Reassessing the Cooling Rate and Geologic Setting of Martian Meteorites MIL 03346 and NWA 817

Frank Richter, Marc Chaussidon, Ruslan Mendybaev, Edwin Kite

Geochimica et Cosmochimica Acta
In Press, Accepted Manuscript, Available online 27 February 2016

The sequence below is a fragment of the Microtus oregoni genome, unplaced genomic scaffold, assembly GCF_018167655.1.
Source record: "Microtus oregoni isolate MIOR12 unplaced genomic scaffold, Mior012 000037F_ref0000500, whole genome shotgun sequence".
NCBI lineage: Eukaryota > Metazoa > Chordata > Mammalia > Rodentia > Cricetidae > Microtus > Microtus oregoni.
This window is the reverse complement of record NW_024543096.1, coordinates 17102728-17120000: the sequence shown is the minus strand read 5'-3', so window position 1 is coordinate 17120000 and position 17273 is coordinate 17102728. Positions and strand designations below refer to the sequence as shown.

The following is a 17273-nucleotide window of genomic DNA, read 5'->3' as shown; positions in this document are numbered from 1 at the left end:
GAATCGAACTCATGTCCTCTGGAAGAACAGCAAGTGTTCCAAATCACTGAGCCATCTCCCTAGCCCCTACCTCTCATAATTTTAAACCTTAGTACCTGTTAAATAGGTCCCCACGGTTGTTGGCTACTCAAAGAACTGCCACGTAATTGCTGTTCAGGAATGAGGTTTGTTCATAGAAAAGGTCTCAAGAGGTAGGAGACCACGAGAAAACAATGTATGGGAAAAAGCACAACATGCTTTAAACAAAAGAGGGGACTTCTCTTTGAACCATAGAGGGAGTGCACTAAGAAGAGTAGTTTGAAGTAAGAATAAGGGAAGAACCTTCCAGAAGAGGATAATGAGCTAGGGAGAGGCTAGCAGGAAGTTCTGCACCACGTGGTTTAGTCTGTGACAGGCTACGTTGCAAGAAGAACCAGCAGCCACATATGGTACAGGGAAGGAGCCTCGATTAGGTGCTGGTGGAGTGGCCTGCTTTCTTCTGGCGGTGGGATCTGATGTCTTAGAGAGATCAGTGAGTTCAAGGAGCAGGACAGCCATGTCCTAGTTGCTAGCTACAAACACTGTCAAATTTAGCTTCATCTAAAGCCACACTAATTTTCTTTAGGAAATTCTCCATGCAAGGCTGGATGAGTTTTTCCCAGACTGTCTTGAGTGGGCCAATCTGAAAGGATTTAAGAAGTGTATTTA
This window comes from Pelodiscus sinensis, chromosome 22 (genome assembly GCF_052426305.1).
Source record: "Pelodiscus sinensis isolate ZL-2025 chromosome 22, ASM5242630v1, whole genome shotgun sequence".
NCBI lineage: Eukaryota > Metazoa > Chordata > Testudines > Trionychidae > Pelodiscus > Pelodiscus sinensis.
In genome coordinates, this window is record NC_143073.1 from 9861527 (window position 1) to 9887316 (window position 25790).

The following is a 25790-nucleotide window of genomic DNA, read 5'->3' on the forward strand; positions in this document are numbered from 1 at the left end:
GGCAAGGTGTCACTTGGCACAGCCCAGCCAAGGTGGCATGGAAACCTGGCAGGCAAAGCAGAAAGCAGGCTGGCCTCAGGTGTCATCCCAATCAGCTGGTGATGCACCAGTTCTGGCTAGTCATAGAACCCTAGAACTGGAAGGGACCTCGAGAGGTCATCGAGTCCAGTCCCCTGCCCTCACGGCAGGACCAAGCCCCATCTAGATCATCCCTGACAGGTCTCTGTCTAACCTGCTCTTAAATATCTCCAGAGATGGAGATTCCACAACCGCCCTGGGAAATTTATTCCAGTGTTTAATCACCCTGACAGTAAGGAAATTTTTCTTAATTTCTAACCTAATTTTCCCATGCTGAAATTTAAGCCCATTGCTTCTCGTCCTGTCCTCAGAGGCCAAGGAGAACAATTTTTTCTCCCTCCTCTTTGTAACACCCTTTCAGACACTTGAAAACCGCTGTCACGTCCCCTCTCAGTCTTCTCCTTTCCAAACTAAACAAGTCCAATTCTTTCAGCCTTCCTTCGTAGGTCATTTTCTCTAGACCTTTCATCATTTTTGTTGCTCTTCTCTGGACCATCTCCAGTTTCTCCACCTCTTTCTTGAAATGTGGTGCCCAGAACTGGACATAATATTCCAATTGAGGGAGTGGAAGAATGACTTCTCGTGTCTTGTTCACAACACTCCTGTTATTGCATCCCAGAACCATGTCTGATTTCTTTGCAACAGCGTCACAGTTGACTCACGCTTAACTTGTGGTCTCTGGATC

“Lithium concentration and isotopic fractionation profiles across augite grains from two Martian meteorites – MIL 03346 and NWA 817 – were used to determine their thermal history and implications for their geologic setting. The iron-magnesium zoning and associated magnesium isotopic fractionation of olivine grains from NWA 817 were also measured and provide a separate estimate of the cooling rate. The observed correlation of concentration with isotopic fractionation provides the essential evidence that the zoning of these grains was in fact due to diffusion and thus can be used as a measure of their cooling rate. The diffusion rate of lithium in augite depends on the oxygen fugacity, which has to be taken into account when determining a cooling rate based on the lithium zoning. The Fe-Mg exchange in olivine is much less sensitive to oxygen fugacity, but it is significantly anisotropic and for this reason we determined the direction relative to crystallographic axes of the line along which the Fe-Mg zoning was measured. We found that the cooling rate of NWA 817 determined from the lithium zoning in augite grains and that based on the Fe-Mg zoning of olivines are in good agreement at an oxygen fugacity close to that of quartz-fayalite-magnetite oxygen buffer. The cooling rate of MIL 03346 was found to be resolvably faster than that of NWA 817 – of the order of 1°C/hr for the former and of the order of 0.2°C/hr for the latter. An important observation regarding the history of MIL 03346 and NWA 817 is that the lithium and Fe-Mg zoning are only observed where the augite or olivine is in contact with the mesostasis, which implies that they were already about 80% crystallized at the time diffusion began. The augite and olivine core compositions while very homogeneous are not in equilibrium with each other, which we interpret to imply that prior to the rapid cooling there must have been a protracted period of the order of years above the solidus, during which the much faster Fe-Mg exchange in olivine compared to that in augite allowed the olivine to maintain equilibrium with a changing melt composition while the augite was not significantly affected. We suggest two possible geological settings for the origin and evolution of MIL 03346 and NWA 817: (1) A slow cooling stage in a crystallization front in a crustal magma chamber, followed by eruption of melt plus portions of the crystallization front onto the surface where the final fast cooling took place at the bottom of a lava flow or melt pond, and (2) Eruption of a crystal laden melt as a thick long-lived lava flow where the crystals continued to grow as a cumulate and were rapidly cooled when the overlying lava layer was suddenly drained.”